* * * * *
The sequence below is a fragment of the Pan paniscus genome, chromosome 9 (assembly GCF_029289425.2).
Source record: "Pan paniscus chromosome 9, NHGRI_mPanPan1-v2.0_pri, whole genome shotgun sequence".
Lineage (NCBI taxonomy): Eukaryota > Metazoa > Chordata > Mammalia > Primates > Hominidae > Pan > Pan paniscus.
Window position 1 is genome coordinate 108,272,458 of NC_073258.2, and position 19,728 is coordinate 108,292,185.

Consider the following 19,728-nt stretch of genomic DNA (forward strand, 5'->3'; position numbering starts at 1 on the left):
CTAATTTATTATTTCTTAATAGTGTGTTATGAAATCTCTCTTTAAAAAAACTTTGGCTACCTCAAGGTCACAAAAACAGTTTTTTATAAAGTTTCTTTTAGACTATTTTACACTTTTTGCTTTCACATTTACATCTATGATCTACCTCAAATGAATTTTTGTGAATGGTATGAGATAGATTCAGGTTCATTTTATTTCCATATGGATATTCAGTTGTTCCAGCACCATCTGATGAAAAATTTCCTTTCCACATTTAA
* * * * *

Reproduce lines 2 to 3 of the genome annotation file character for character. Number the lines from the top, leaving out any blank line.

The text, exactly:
Source record: "Pan paniscus chromosome 9, NHGRI_mPanPan1-v2.0_pri, whole genome shotgun sequence".
Lineage (NCBI taxonomy): Eukaryota > Metazoa > Chordata > Mammalia > Primates > Hominidae > Pan > Pan paniscus.